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No. For Part 15 rules (unlicensed operation), see
http://www.access.gpo.gov/nara/cfr/waisidx_05/47cfr15_05.html

which says, in part....

Subpart C_Intentional Radiators

Sec. 15.209  Radiated emission limits; general requirements.

     (a) Except as provided elsewhere in this subpart, the emissions from

an intentional radiator shall not exceed the field strength levels

specified in the following table:

------------------------------------------------------------------------

                                                              Measurement

          Frequency (MHz)                Field strength         distance

                                       (microvolts/meter)       (meters)

------------------------------------------------------------------------

0.009-0.490......................  2400/F(kHz)                      300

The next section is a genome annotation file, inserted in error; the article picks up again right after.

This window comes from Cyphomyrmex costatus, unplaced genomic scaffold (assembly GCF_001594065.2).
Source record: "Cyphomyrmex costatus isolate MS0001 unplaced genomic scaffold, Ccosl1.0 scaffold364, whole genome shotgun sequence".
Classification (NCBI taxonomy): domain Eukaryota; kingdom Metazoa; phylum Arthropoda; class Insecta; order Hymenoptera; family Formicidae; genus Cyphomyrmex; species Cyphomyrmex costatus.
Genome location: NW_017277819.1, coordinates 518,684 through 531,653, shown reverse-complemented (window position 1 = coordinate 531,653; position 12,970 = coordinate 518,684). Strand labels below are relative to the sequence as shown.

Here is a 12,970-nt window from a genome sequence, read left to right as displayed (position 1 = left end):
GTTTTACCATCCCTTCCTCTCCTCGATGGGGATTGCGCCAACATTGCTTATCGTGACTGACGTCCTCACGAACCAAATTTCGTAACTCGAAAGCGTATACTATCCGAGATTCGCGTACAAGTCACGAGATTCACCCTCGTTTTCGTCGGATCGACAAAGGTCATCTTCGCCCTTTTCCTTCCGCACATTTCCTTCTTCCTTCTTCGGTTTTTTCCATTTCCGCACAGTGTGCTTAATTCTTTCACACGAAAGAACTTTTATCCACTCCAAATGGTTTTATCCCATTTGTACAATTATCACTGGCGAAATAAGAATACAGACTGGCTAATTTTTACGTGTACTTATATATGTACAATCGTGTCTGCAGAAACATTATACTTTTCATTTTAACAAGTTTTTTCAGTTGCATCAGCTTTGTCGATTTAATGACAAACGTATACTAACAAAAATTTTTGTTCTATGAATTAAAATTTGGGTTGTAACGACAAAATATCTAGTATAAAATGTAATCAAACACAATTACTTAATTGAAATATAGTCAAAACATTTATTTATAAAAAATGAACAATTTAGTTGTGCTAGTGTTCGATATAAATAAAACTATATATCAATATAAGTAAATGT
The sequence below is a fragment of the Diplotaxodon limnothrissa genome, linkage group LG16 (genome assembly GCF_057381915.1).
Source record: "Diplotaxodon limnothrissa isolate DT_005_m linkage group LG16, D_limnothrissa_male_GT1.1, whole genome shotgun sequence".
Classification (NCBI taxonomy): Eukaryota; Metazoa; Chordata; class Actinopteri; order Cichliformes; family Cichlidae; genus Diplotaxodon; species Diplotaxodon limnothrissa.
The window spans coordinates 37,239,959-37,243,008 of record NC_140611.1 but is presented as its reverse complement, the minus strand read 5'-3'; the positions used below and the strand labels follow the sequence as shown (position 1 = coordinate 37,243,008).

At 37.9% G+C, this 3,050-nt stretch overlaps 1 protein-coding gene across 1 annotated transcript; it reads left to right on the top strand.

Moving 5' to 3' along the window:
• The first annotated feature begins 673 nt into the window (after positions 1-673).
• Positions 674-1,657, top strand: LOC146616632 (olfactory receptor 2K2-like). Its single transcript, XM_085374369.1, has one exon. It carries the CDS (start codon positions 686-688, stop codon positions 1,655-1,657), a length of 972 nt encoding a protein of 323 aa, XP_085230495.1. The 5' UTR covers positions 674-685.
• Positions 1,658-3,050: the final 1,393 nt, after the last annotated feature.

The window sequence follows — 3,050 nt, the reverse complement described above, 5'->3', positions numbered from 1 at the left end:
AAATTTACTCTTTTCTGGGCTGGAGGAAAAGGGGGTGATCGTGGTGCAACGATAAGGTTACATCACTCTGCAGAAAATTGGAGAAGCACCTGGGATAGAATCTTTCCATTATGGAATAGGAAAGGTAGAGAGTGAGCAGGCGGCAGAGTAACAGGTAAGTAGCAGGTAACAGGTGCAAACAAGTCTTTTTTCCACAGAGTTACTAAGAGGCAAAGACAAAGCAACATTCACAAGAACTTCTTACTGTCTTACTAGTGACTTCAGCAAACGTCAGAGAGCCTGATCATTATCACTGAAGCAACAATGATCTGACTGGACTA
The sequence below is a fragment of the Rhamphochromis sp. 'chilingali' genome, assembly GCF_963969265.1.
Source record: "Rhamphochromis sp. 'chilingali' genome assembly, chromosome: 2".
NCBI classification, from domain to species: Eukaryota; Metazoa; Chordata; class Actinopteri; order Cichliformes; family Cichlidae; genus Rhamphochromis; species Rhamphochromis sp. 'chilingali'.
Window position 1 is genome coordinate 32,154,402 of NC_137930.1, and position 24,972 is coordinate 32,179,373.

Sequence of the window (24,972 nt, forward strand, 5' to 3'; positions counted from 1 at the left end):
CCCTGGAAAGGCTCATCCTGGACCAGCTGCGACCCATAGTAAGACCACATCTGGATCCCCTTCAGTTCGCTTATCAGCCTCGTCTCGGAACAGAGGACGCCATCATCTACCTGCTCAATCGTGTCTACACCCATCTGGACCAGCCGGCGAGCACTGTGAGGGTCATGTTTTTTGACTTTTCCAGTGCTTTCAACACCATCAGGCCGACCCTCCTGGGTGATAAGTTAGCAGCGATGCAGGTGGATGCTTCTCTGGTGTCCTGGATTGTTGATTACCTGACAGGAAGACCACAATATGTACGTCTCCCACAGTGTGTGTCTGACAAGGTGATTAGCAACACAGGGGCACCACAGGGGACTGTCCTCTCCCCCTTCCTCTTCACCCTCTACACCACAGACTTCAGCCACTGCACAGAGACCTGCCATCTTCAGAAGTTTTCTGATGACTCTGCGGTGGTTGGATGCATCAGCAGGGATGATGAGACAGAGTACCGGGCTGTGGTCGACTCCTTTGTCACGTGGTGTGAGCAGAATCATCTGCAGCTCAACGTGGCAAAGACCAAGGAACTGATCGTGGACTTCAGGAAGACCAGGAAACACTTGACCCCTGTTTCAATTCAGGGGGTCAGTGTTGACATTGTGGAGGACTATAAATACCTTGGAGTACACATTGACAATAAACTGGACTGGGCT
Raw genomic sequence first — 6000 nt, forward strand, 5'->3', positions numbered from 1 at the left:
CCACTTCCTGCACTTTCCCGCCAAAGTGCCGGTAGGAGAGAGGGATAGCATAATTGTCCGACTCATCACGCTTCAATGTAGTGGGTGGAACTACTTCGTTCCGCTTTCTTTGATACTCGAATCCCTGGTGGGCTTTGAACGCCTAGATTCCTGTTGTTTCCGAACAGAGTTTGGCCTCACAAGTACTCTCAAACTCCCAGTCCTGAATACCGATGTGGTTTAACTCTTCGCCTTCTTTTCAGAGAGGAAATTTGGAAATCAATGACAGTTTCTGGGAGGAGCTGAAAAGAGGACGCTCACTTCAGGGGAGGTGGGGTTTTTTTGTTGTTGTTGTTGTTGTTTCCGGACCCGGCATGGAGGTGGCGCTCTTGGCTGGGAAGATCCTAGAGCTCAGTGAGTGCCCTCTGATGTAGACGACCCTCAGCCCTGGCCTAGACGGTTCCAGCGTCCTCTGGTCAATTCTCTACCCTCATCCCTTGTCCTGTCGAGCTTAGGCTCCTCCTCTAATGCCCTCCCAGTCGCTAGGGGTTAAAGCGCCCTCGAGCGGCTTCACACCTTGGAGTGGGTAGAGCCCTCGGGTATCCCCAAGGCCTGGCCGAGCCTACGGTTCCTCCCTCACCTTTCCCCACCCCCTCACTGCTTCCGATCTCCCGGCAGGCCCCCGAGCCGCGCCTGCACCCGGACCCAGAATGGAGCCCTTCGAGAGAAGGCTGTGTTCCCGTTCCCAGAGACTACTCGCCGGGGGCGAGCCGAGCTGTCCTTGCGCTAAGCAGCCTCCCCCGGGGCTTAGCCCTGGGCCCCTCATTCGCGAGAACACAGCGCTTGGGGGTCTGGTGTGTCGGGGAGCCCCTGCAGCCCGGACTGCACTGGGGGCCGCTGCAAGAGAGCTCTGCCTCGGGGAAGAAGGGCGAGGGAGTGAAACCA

0.490-1.705......................  24000/F(kHz)                      30

1.705-30.0.......................  30                                30

30-88............................  100 **                             3

88-216...........................  150 **                             3

216-960..........................  200 **                             3

Above 960........................  500                                3

------------------------------------------------------------------------

According to the above, you are allowed 200 uV/m at 3 meters.

This is equivalent to 13 nanowatts of isotropically radiated power.